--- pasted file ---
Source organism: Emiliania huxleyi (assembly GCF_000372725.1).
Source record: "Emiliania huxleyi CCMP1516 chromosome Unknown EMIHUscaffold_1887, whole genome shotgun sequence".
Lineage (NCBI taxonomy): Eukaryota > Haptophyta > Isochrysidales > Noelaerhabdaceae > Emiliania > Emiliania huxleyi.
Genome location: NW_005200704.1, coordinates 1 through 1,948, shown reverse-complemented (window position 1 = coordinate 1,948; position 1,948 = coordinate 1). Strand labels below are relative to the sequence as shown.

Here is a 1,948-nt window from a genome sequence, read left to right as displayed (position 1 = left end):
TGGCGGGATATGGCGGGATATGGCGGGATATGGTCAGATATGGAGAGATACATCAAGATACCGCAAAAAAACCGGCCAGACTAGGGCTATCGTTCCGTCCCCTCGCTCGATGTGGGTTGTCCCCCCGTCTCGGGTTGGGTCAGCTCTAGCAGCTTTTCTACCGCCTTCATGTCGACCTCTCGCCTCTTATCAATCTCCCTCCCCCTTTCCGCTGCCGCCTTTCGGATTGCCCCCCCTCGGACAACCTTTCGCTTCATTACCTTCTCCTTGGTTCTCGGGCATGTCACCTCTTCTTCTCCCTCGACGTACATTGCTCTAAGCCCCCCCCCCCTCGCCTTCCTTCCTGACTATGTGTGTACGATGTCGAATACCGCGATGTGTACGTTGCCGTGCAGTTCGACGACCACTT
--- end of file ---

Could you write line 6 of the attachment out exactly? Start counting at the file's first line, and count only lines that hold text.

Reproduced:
TGGCGGGATATGGCGGGATATGGCGGGATATGGTCAGATATGGAGAGATACATCAAGATACCGCAAAAAAACCGGCCAGACTAGGGCTATCGTTCCGTCCCCTCGCTCGATGTGGGTTGTCCCCCCGTCTCGGGTTGGGTCAGCTCTAGCAGCTTTTCTACCGCCTTCATGTCGACCTCTCGCCTCTTATCAATCTCCCTCCCCCTTTCCGCTGCCGCCTTTCGGATTGCCCCCCCTCGGACAACCTTTCGCTTCATTACCTTCTCCTTGGTTCTCGGGCATGTCACCTCTTCTTCTCCCTCGACGTACATTGCTCTAAGCCCCCCCCCCCTCGCCTTCCTTCCTGACTATGTGTGTACGATGTCGAATACCGCGATGTGTACGTTGCCGTGCAGTTCGACGACCACTT